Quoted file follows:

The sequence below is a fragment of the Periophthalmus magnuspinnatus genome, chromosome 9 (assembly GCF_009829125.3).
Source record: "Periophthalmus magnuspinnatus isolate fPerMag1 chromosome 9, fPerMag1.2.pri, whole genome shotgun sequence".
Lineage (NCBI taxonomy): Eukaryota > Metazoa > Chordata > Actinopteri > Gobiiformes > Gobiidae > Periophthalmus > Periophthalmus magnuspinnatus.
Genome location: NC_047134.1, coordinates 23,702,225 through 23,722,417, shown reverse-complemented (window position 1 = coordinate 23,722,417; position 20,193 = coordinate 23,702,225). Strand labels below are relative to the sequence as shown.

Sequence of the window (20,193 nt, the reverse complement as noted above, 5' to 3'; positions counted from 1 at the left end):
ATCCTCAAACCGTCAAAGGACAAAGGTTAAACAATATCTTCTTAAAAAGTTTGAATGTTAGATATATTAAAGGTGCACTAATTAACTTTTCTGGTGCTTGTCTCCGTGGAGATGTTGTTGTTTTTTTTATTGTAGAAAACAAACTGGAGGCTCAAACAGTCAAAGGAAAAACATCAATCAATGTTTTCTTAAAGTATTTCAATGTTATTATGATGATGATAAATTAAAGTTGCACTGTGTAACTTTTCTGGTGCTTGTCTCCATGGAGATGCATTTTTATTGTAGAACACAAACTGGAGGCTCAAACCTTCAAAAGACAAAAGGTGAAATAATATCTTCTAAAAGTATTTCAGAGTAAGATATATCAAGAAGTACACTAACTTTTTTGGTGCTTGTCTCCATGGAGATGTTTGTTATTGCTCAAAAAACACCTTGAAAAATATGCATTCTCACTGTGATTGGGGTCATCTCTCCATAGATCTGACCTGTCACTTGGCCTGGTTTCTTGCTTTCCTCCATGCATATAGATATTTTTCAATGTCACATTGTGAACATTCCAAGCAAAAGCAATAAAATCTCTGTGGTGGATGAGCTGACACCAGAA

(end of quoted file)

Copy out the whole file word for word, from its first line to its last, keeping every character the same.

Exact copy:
The sequence below is a fragment of the Periophthalmus magnuspinnatus genome, chromosome 9 (assembly GCF_009829125.3).
Source record: "Periophthalmus magnuspinnatus isolate fPerMag1 chromosome 9, fPerMag1.2.pri, whole genome shotgun sequence".
Lineage (NCBI taxonomy): Eukaryota > Metazoa > Chordata > Actinopteri > Gobiiformes > Gobiidae > Periophthalmus > Periophthalmus magnuspinnatus.
Genome location: NC_047134.1, coordinates 23,702,225 through 23,722,417, shown reverse-complemented (window position 1 = coordinate 23,722,417; position 20,193 = coordinate 23,702,225). Strand labels below are relative to the sequence as shown.

Sequence of the window (20,193 nt, the reverse complement as noted above, 5' to 3'; positions counted from 1 at the left end):
ATCCTCAAACCGTCAAAGGACAAAGGTTAAACAATATCTTCTTAAAAAGTTTGAATGTTAGATATATTAAAGGTGCACTAATTAACTTTTCTGGTGCTTGTCTCCGTGGAGATGTTGTTGTTTTTTTTATTGTAGAAAACAAACTGGAGGCTCAAACAGTCAAAGGAAAAACATCAATCAATGTTTTCTTAAAGTATTTCAATGTTATTATGATGATGATAAATTAAAGTTGCACTGTGTAACTTTTCTGGTGCTTGTCTCCATGGAGATGCATTTTTATTGTAGAACACAAACTGGAGGCTCAAACCTTCAAAAGACAAAAGGTGAAATAATATCTTCTAAAAGTATTTCAGAGTAAGATATATCAAGAAGTACACTAACTTTTTTGGTGCTTGTCTCCATGGAGATGTTTGTTATTGCTCAAAAAACACCTTGAAAAATATGCATTCTCACTGTGATTGGGGTCATCTCTCCATAGATCTGACCTGTCACTTGGCCTGGTTTCTTGCTTTCCTCCATGCATATAGATATTTTTCAATGTCACATTGTGAACATTCCAAGCAAAAGCAATAAAATCTCTGTGGTGGATGAGCTGACACCAGAA